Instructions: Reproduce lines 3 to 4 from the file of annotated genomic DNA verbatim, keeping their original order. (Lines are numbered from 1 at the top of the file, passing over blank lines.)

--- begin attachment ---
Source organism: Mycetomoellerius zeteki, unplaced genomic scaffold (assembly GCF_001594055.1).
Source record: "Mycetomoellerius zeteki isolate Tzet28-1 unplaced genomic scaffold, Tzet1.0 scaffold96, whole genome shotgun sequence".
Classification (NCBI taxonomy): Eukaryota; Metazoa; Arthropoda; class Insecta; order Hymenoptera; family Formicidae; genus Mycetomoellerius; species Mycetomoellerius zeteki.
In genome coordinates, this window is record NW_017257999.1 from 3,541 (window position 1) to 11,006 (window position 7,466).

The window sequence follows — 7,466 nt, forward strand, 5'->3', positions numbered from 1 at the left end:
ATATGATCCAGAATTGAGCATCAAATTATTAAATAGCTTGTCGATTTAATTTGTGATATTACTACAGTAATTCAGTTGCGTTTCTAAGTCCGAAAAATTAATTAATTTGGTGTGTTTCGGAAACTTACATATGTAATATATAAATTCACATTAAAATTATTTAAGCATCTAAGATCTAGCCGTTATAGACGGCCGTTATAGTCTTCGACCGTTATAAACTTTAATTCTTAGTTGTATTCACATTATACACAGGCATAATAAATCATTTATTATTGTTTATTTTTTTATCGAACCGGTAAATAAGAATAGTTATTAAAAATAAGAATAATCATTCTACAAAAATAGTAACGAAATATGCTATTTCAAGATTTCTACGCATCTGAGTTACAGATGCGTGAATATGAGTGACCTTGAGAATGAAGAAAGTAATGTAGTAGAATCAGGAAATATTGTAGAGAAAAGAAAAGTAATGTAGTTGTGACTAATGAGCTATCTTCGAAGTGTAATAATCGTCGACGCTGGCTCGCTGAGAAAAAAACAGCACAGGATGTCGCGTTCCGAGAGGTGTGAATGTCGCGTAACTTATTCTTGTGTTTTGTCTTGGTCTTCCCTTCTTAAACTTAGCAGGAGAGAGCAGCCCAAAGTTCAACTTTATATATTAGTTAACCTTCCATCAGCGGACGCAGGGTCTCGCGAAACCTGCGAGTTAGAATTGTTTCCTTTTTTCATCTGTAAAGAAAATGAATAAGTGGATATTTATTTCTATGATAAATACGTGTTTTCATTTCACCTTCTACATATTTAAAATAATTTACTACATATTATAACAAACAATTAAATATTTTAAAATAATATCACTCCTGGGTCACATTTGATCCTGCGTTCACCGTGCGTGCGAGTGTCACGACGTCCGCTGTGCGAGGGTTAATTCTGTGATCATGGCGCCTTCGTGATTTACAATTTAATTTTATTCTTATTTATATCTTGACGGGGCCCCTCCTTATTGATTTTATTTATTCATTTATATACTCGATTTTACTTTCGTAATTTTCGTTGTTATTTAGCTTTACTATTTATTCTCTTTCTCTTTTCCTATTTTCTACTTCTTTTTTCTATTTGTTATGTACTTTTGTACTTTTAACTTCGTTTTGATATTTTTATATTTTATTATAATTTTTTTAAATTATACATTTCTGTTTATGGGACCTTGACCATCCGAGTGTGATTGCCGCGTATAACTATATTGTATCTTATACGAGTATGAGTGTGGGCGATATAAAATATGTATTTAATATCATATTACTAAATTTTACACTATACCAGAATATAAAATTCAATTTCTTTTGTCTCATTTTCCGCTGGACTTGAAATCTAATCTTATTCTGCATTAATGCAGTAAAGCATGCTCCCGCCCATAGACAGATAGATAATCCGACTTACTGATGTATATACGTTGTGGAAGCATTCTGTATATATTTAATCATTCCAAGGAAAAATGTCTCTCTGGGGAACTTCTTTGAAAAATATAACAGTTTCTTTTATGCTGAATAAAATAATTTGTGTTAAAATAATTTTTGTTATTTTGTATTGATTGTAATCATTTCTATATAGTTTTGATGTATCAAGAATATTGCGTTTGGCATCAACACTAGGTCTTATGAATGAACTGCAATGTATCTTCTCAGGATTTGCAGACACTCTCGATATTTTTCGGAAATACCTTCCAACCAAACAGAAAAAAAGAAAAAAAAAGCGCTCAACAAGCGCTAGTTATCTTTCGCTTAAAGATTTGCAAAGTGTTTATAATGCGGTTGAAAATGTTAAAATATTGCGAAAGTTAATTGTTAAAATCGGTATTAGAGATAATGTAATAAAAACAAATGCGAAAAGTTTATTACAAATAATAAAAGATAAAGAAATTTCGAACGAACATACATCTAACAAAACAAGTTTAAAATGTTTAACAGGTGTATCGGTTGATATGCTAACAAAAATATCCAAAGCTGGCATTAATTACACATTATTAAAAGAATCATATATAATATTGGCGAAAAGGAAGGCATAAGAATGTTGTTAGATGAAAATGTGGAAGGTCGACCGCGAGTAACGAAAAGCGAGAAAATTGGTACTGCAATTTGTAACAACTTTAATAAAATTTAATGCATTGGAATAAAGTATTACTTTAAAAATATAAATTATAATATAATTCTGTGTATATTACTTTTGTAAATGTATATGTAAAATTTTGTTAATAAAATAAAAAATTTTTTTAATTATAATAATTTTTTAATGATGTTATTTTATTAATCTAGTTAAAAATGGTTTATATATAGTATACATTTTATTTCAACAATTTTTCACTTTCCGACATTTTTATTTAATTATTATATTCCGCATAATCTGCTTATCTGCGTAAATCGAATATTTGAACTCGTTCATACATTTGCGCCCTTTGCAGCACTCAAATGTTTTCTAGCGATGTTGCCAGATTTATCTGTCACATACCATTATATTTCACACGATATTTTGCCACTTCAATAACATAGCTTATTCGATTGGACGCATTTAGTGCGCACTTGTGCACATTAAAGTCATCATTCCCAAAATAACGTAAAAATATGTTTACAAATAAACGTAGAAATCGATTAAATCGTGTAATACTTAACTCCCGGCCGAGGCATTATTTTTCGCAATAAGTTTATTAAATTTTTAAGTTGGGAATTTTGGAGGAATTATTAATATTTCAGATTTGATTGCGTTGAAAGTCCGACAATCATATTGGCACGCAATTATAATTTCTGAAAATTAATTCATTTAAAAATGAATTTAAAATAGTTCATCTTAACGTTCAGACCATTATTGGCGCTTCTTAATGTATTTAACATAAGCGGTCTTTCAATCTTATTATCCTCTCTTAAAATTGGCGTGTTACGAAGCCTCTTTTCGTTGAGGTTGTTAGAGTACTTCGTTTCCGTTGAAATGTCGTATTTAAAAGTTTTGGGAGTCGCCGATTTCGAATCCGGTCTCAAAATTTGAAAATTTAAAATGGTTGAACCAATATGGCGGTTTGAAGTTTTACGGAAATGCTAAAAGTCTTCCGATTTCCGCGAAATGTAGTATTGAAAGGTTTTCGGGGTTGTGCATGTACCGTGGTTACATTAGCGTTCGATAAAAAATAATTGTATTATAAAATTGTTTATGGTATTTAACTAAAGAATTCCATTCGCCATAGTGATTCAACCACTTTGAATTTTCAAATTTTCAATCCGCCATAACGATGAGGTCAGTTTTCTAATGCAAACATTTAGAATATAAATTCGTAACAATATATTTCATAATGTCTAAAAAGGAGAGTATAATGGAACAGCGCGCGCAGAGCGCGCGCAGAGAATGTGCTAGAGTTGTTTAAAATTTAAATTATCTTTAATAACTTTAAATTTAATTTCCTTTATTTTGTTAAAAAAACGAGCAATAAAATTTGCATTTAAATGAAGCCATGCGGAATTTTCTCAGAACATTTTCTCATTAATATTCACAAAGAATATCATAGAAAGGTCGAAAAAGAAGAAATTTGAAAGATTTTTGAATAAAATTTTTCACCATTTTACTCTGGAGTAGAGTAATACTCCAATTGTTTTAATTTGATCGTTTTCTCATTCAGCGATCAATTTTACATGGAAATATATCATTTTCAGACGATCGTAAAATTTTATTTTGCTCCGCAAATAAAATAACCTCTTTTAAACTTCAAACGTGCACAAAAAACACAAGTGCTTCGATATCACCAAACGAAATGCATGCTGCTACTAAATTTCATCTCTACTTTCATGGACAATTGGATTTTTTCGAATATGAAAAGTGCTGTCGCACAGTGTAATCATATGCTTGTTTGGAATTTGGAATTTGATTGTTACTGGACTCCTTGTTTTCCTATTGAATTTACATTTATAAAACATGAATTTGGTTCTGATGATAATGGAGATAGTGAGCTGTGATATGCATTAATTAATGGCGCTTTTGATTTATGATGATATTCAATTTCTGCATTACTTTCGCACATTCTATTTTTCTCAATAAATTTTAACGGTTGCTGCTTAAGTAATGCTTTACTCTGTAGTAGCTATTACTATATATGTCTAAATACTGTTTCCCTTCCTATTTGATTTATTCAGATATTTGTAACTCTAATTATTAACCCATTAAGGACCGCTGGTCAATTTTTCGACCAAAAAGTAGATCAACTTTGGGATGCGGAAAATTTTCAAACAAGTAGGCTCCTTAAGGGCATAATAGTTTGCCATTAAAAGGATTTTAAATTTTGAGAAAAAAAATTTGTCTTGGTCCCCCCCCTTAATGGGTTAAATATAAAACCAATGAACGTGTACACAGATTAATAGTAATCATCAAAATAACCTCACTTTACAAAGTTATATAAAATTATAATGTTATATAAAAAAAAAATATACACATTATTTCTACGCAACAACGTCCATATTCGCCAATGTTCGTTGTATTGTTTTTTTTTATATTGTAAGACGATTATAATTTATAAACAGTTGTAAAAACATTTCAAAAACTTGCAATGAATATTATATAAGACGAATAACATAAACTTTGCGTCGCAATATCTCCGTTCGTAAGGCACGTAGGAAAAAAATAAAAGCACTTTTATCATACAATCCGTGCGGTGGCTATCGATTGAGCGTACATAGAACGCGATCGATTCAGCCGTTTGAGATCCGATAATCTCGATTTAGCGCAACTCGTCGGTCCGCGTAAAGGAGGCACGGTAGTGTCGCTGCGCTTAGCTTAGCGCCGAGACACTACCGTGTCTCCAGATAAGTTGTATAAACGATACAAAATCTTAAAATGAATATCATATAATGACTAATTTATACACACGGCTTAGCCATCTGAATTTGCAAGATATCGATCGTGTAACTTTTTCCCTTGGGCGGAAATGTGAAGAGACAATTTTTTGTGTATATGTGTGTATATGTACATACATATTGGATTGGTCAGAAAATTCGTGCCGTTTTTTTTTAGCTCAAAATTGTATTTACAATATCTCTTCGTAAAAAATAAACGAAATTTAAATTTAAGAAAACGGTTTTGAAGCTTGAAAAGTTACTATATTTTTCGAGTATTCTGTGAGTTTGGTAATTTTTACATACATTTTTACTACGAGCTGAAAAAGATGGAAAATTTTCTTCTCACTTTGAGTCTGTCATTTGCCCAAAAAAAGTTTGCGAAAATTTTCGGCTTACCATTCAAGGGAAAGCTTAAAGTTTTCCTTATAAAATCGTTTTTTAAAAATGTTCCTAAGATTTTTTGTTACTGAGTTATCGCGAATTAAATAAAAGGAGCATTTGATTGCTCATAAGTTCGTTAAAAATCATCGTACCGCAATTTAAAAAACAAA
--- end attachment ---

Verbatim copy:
Classification (NCBI taxonomy): Eukaryota; Metazoa; Arthropoda; class Insecta; order Hymenoptera; family Formicidae; genus Mycetomoellerius; species Mycetomoellerius zeteki.
In genome coordinates, this window is record NW_017257999.1 from 3,541 (window position 1) to 11,006 (window position 7,466).